Our journey began at the concrete ventilation shaft. When the mine was in operation, stable levels of pressure, temperature, humidity, and oxygen were maintained here. Presently, however, all ground systems have been damaged or cut off from power, and the temperature below ground is noticeably warmer than on the surface.
The salt produced at Artemsol was exported to 22 countries. The main consumers were Poland, Austria, Hungary, Finland, Germany, and Denmark. Russia was also among the top importers of salt (mainly the technical variety) – in fact, the Russian market accounted for more than half of the enterprise’s output.
The wall on the left bears the characteristic imprint of the combine’s incisors. These tunnels were dug with a special machine that cut through the rock from top to bottom. By counting the number of round recesses at the end of the tunnel (in the photo above, there are only two), it is easy to guess the number of times the combine passed through here.
In over a hundred years of mining, the underground system of tunnels has greatly expanded and now reaches about 300 kilometers in length.
The walls are made of pure salt – the sodium chloride content here exceeds 98%. Most of the salt cut by the combine can be immediately packaged and sold.
We approach mine No. 3. This is one of the oldest chambers and among the main tourist attractions in Soledar. Before the war, thousands of tourists visited it annually.
The museum, speleotherapy sanatorium, and currently empty weapons warehouses were all located here. Above ground, the war continues, and despite the depth of the mine, we can still hear distant volleys of artillery fire.
At this depth, the tunnels stretch for hundreds of kilometers, connecting the mines that were in operation until last year.
One of the Wagner fighters who accompanied me tried to start a diesel transport vehicle. However, all attempts were unsuccessful since the battery had died.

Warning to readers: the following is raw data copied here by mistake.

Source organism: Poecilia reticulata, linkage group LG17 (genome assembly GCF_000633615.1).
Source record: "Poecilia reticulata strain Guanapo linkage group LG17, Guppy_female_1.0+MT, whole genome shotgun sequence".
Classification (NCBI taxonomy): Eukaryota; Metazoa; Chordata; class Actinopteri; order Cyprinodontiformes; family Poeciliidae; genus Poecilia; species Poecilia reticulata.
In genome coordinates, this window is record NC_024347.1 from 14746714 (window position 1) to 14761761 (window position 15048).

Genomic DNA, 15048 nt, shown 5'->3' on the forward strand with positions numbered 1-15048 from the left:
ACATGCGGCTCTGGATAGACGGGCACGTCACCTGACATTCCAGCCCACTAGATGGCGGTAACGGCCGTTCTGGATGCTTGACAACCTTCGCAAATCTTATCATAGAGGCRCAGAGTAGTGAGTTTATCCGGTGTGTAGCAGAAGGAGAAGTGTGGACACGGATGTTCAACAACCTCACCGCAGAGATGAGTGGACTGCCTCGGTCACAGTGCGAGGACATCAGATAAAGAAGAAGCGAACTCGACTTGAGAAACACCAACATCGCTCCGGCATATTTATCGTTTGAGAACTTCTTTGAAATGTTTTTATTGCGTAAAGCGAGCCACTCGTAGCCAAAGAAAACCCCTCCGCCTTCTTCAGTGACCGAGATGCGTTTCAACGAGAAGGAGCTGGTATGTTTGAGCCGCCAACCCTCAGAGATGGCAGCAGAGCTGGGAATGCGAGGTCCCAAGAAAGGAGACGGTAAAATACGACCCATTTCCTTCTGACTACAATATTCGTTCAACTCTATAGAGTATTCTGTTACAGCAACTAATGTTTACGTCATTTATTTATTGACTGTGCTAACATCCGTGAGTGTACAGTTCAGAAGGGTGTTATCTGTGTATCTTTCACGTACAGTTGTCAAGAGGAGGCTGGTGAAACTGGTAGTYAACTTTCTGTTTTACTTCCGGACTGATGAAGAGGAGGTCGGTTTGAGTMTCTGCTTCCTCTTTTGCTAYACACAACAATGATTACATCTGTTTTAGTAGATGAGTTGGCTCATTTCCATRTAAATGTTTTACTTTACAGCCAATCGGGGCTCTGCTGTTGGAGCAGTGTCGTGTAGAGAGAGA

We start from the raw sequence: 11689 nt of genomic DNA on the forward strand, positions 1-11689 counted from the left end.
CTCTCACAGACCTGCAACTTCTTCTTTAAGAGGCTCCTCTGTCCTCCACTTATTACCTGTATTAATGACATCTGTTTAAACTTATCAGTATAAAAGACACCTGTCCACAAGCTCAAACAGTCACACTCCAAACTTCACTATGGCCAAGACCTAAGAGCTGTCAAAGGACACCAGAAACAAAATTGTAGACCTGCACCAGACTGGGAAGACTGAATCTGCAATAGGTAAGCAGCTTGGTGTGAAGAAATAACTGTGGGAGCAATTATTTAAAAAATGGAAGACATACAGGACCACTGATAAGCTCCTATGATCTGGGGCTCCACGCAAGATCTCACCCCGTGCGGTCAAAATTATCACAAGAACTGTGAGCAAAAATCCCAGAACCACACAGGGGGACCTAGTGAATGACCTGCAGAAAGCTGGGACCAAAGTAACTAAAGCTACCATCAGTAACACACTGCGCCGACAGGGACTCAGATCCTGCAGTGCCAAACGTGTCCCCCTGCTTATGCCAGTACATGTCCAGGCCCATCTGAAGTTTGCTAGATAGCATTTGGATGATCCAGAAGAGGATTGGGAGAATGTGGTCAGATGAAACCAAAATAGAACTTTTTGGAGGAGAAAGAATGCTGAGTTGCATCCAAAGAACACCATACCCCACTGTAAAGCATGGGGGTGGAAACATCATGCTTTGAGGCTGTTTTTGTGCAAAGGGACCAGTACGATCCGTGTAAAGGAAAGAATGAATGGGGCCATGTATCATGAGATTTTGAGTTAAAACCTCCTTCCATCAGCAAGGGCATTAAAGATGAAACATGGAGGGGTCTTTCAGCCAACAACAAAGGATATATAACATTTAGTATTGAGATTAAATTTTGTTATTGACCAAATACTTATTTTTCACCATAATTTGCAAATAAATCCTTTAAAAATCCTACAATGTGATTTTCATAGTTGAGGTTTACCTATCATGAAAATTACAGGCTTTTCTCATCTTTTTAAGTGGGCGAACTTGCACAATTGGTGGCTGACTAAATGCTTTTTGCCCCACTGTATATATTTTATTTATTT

Since the 1960s, these warehouses were used for storing old weapons, such as Mosin rifles (from the times of the Russian Empire), Shpagin submachine guns (Second World War era), and seized German weapons. But the warehouses that we visited turned out to be completely empty.
In another drift we found a recreation zone with a bar. The huge empty chamber is furnished with cheap plastic figures and seats from IKEA.
Salt was once extracted here as well, but later these mines were used for medical purposes and shown to tourists.
The Soledar salt deposit recently celebrated its 140th anniversary, as is evident from a Ukrainian poster.
The walls of the mine are decorated with various bas-reliefs made by several generations of miners and later, when salt was no longer extracted in these drifts, by professional sculptors.
When the city was stormed, Russian troops assumed that the enemy would use the mines for defense purposes. However, no underground battles took place here.
Ukrainian forces were positioned only at the entrance to the shafts, because they realized that going down would mean condemning themselves to a certain death – the only way up was through a limited number of exits, all of which were soon blocked by Russian fighters.